This is the title of a news item and editorial in Gastroenterology & Endoscopy News, March 10, 2020. This news item is important as it draws more attention from gastroenterologists to the very positive results of the RedHill Biopharma trial: results that have been previously discussed on this website. The key findings are again shown below which demonstrate that a combination of three antibiotics has significant therapeutic benefit to patients with Crohn’s disease.
What is troubling about this news posting are two concluding paragraphs quoted here:
David T. Rubin, MD, the section chief of Gastroenterology, Hepatology and Nutrition at the University of Chicago, called the data potentially “important,” but he emphasized that “we must adhere to Koch’s postulates” before drawing conclusions about the role of specific bacteria as causative agents in Crohn’s disease.
These postulates include proving the presence of the bacterium in every case of the disease and reproducing the disease when a culture of the bacteria is inoculated in a healthy host. No data of this kind—or even findings demonstrating MAP infection among enrolled patients—were presented, Dr. Rubin said.
First, Koch’s Postulates are antiquated and many of today’s diseases cannot fulfill these simple criteria for causation developed in the early 1900s. I urge Dr. Rubin and others to read this book: Causation and Disease: A Chronological Journey by Alfred S. Evans (here’s a link to the book on Amazon). There are many examples of infectious diseases for which science cannot fulfill Koch’s Postulates and yet they are well-accepted causes of disease.
One of the best examples, pointed out by Dr. Robert Greenstein (Lancet Infectious Diseases, 2003), is the disease leprosy. We accept that Mycobacterium leprae is the cause of leprosy and yet no laboratory has ever cultured the bacterium in vitro. Read more on these Wikipedia pages about leprosy and about Hansen, the man most often credited with discovering the cause of leprosy (also called Hansen’s disease) in 1873; a man whose career was destroyed after he tried to infect a human without her consent.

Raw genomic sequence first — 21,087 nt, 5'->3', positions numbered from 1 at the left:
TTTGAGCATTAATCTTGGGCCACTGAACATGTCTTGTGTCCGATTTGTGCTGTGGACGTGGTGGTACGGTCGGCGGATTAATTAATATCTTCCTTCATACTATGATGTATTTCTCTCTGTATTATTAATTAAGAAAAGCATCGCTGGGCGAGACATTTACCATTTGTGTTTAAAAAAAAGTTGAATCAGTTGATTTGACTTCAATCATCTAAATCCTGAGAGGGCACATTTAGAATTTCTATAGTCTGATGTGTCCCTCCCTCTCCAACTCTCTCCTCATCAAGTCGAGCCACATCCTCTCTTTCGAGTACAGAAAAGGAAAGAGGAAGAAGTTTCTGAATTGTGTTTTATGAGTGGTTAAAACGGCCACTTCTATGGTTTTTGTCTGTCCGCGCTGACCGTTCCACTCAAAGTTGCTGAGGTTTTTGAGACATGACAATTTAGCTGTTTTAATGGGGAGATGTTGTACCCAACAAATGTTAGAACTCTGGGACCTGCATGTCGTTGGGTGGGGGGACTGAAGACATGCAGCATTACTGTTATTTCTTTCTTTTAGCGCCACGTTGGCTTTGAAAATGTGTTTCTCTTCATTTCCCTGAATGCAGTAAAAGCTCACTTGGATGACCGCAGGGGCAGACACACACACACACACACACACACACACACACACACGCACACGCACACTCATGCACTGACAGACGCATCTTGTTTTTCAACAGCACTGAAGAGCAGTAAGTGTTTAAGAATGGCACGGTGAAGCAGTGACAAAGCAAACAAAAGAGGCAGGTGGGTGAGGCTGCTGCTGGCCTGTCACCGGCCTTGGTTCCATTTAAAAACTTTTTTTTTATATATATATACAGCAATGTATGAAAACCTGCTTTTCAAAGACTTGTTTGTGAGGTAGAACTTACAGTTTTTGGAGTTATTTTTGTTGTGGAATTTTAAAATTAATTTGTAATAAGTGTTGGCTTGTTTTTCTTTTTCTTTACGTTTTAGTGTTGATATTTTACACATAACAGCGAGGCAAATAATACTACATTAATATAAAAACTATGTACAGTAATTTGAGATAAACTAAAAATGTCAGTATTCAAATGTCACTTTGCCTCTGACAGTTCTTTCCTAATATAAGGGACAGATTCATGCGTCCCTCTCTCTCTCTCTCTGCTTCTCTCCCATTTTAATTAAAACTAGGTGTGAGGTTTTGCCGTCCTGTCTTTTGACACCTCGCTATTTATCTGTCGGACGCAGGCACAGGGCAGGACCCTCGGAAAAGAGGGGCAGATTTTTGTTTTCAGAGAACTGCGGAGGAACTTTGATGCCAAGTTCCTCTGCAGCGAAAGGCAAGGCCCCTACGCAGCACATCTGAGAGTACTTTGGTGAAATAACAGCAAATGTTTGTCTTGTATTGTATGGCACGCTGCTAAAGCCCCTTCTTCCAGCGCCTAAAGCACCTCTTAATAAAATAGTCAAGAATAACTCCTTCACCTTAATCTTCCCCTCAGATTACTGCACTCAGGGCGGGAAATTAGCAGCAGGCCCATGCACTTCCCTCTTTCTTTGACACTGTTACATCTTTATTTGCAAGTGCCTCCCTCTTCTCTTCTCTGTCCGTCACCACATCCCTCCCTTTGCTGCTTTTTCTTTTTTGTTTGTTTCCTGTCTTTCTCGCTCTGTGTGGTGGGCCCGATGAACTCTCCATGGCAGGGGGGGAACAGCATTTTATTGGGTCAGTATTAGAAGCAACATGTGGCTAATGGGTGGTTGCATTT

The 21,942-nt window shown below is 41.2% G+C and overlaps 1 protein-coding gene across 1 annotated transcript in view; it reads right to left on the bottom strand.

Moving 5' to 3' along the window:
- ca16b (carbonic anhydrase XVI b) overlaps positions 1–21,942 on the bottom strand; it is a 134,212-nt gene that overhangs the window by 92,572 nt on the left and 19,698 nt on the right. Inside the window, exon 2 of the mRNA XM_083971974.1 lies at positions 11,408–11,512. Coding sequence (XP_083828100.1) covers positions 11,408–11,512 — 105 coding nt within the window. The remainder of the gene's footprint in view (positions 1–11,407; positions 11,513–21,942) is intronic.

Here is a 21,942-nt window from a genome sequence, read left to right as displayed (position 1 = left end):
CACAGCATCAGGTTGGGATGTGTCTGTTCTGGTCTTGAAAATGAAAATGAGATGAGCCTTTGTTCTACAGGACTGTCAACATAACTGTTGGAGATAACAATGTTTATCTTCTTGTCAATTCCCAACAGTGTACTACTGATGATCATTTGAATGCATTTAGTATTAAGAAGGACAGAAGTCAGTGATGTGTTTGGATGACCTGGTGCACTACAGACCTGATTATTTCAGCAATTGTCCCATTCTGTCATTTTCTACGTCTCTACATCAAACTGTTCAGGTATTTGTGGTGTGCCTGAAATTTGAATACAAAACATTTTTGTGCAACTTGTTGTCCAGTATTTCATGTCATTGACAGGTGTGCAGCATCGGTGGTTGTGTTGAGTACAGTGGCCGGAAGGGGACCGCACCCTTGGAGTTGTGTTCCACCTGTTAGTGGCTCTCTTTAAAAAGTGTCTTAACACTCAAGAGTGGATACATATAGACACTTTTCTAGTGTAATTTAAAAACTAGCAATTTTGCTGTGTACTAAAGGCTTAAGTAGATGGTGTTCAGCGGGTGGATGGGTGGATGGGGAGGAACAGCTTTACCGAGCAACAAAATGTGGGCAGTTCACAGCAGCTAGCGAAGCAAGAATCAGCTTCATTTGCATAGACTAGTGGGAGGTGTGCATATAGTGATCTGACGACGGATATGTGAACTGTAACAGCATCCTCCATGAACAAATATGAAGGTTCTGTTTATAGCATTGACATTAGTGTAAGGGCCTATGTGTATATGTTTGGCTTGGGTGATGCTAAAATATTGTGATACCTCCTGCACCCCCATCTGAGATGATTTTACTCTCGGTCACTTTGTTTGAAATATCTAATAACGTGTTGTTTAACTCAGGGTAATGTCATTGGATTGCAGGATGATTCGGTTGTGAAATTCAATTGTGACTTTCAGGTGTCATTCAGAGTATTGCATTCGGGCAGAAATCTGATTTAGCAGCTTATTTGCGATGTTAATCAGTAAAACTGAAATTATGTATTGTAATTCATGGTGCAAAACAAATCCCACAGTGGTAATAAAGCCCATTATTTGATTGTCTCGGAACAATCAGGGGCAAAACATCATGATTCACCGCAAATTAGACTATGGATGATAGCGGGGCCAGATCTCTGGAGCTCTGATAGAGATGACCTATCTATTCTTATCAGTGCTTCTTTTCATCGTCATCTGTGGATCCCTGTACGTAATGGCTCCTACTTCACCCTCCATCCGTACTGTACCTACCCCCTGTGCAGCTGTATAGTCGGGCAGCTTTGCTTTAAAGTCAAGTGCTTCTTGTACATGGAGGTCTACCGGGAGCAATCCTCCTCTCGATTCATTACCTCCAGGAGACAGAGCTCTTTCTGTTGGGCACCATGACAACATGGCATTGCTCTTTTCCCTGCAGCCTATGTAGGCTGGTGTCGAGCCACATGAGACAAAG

Bradford Hill Criteria for causality are a more contemporary framework for deciding if a specific infectious agent causes a disease. Dr. R.J. Chiodini, the first person to culture MAP from Crohn’s patients (Chiodini et al, 1984) judged that MAP fulfilled 8 of the 10 criteria for causality as defined by Bradford, Hill and others (Chiodini et al., 2012).
Here’s a short list of published findings implicating MAP, the accepted cause of Johne’s disease (JD), as a cause of Crohn’s disease (CD) and thus warranting a designation of MAP as a zoonotic pathogen:
- JD and CD are clinically similar.
- JD and CD share similar histopathology.
- All slow growing mycobacteria are zoonotic.
- The incidence of CD has been rising for decades; a pattern suggestive of an infectious disease.
- MAP is found by culture or PCR in CD patients more often than controls.
- CD patients have antibody to MAP more often than controls.
- CD patients have cell-mediated immune responses (CD4-reactive T-cells) to MAP more often than controls.
- Explants of human fetal intestine in SCID mice have been experimentally infected with MAP proving humans are susceptible.
- MAP causes infection and disease in nonhuman primates.
- Treatment of CD with anti-MAP antibiotics shows significant clinical and endoscopic improvement of patients (RedHill trial).
- Countries with the highest prevalence of CD are also countries with the highest prevalence of animals with JD.
- There are many ways humans are being exposed daily to MAP through food and water.
The header on the website of Lancet Infectious Disease today states:
With the increasing frequency of zoonotic spill overs leading to human infections and transmission, it’s apparent that pandemic preparedness has become a priority for the global health agenda.
Many experts agree that MAP is a zoonotic infectious disease that is spilling over from animals to humans, just like COVID-19. It is not recognized as such for many reasons, one being comments like that of Dr. Rubin, and another being that its spread is measured in decades, not days. It is a stealthy pathogen that society must reckon with.
Read more about the zoonotic potential of MAP on this page of our website.